Artist Jesse Tobin McCauley wants you to be HAPPY
McCauley's new exhibit now on view at the Lichtenstein Center for the Arts
Jesse Tobin McCauley's abstract art show, "HAPPY," keeps it simple.
"You don't need to understand it; you don't need to wonder why I did it [and] you don't need to try to figure out what it is," she said. "It's more just the feeling it gives you."
On exhibit now through Aug. 31 at the Lichtenstein Center for the Arts, "HAPPY" is meant to bring viewers back to simpler times, when bright colors captivated our childhood and rules need not apply. Tobin McCauley uses washes of acrylic, streaks of charcoal, pencil, crayons and even sharpie to create, in her words, "a cohesive blast of colors."
"People think they're not creative, especially adults," she said. "You get worried you're going to do something wrong if you try to paint or draw. But it doesn't have to be so serious and set. It can just be fun and freeing."
In "HAPPY," a showcase of 38 abstract artworks, Tobin McCauley understands the value of creating art that doesn't necessarily have to follow fundamentals or rules.
"I learned going to art school for design all the background [knowledge] and then you take it from there," she said. "You know in the back of your mind the actual rules, but you don't have to follow them. And when I walk into my studio, I feel like there's no rules."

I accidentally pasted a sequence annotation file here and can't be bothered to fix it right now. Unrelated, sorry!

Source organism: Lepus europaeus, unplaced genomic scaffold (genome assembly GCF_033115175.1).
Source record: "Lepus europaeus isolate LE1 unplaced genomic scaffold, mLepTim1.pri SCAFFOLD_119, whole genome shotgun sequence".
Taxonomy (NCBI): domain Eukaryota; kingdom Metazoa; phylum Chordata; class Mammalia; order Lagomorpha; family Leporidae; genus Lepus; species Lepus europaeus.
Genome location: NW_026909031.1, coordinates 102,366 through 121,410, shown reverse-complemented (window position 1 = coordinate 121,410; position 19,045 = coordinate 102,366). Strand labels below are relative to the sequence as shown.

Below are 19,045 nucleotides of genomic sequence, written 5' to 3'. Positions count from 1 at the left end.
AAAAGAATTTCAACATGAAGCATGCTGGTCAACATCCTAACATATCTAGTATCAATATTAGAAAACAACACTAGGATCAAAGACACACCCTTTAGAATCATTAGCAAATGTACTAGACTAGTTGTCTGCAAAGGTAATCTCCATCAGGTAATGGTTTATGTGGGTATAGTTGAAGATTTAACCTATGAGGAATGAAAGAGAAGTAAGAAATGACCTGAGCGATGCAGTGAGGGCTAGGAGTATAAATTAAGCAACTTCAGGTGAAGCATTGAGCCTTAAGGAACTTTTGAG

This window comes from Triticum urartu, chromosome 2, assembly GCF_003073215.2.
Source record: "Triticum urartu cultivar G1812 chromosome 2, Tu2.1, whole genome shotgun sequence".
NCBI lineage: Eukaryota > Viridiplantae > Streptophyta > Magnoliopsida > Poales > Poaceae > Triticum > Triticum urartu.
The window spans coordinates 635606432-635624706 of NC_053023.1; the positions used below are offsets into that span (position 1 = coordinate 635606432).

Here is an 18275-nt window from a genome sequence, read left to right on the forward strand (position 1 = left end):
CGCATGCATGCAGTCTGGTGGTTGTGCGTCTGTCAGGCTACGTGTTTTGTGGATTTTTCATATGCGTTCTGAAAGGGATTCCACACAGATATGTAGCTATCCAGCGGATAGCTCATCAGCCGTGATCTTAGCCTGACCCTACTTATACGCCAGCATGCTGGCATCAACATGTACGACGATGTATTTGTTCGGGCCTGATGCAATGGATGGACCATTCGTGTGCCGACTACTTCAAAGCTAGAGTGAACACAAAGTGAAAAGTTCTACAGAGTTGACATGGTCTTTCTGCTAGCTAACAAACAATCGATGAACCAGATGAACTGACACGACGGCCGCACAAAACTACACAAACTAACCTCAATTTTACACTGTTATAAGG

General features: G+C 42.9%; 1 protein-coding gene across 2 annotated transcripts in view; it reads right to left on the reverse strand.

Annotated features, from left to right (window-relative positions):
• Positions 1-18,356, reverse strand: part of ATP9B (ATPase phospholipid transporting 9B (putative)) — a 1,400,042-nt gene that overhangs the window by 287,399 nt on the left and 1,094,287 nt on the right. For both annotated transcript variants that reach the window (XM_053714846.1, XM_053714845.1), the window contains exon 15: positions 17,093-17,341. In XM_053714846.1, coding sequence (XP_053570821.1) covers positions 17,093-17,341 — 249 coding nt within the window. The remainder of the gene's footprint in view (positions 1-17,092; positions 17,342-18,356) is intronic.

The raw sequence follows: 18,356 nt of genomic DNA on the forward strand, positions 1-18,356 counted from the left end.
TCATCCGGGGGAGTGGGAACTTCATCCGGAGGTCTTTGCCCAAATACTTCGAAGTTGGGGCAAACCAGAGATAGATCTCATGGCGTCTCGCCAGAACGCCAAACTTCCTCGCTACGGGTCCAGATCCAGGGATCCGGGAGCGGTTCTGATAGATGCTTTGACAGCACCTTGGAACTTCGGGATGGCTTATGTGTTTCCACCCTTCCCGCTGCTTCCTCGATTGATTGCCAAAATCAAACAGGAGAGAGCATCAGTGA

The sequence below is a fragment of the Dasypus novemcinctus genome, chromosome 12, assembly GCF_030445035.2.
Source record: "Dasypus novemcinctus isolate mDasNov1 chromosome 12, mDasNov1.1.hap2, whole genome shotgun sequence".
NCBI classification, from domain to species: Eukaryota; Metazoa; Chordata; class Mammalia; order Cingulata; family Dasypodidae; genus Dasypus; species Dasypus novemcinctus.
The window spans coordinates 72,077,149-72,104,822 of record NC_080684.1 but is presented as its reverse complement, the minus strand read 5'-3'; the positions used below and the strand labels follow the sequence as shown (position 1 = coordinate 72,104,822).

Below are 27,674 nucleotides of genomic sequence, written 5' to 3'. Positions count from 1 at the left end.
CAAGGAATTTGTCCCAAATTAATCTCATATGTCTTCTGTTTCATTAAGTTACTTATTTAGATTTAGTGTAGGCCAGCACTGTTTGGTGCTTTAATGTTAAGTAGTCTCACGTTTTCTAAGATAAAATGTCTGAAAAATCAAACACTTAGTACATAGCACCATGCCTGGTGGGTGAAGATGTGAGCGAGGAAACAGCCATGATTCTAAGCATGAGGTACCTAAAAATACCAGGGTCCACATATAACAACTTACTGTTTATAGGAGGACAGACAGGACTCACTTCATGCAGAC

While Tobin McCauley wants her viewers to escape "a fear of color in their lives," for herself, "HAPPY" is an escape from the constraints of her day job as a graphic designer.
"This is kind of my freedom from design and the preciseness of design" she said. "... I needed kind of an outlet [and] I was doing things that [were] really saturated, full-canvas colors, and I wanted something a little lighter and bright and kind of [less] serious."
Even the titles of the work connote a lighthearted tone. "Kapow," "Yawza" and "Zip Zam" are just a few of her named works, harkening back to the sound effects in comic books.
All this gets to Tobin McCauley's goal: to bring color back into our lives.
"I think that people have a little bit of a fear of color in their life," she said. "Like people's homes are all gray. They wear all black ... but when you were kids, you loved everything."
Art is not new for Tobin McCauley. Born into a family of artists in Pittsfield, Tobin McCauley is a member of the art group, Tobin Trifecta with two of her uncles.
This year's exhibit is especially significant for her. McCauley's father, F.X. Tobin, held his own art show at the Lichtenstein Center for the Arts in 1989. Thirty years later, McCauley displays her own work in the same building.
"I think about it often and how proud I know he would be and how cool he would think it was," she said. "[Thirty] years ago, I never imagined standing at his opening that I'd have a solo show of mine years later."
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